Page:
On May 31, white police officers once again shot and killed an African-American man. Two police officers stoppedAaron Roberts, 37, on a traffic violation. Roberts attempted to drive away. By the time the altercation was over,police had fatally shot the unarmed man in the stomach. Aaron Roberts’ 17-year-old son happened to be nearby, andpushed through the police tape to be closer to his wounded father. Police restrained him and then arrested him.With his father dead, he spent the night in the juvenile detention center on charges of assault.
This didn’t happen in Cincinnati, Washington, D.C., Los Angeles or New York. This happened in Seattle, a city with anAfrican-American population of less than 10%, a city that residents say has been plagued by racism and policebrutality for years.
Community members have called for citizen boards of inquiry, and an end to racial profiling by the police. They haveheld protests and meetings with city council members.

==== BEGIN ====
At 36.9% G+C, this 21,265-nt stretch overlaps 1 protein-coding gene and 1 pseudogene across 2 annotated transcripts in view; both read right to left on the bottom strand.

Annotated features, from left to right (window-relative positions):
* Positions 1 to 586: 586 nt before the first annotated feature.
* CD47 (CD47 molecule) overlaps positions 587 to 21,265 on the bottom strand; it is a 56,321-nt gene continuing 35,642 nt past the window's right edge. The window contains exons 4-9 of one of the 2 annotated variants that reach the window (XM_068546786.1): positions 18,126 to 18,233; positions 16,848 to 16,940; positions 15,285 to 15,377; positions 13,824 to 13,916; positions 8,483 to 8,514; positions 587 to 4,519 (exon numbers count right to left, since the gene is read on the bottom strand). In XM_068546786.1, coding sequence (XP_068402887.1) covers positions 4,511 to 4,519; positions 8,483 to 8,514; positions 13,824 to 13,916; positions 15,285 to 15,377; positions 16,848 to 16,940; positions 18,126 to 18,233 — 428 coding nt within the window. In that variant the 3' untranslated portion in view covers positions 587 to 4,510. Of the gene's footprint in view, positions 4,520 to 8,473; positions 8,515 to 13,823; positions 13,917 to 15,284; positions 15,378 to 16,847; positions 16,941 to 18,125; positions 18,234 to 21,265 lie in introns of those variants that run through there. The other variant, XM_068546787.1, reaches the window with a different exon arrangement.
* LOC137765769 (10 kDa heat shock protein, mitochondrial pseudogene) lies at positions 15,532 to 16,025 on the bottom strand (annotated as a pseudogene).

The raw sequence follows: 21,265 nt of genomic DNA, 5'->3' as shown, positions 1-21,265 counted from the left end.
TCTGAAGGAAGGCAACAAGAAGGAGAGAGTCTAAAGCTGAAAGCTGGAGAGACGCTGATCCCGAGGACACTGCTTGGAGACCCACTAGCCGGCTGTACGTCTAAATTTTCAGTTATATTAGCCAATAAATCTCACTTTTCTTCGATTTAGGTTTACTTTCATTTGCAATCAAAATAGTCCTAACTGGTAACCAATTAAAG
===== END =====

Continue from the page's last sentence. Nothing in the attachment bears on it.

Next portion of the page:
But then some community leaders launched a campaign unheard of in police brutality cases: a boycott of theSeattle-based multinational coffee company, Starbucks.
Around 100 people congregated at the Central District’s Starbucks on June 13. The People’s Coalition for Justiceorganized the demonstration, and was joined by members of an engineers union taking issue with conditions at acoffee-bean roasting plant, and members of the Green Party.
We are joined on the telephone right now by Reverend Robert Jeffrey, the pastor at the Central District’s New HopeBaptist Church and one of the leaders of this unique coalition.
- Reverend Robert Jeffrey, Pastor at New Hope Baptist Church, and with the People’s Economic Union (acoalition of groups to unify around).
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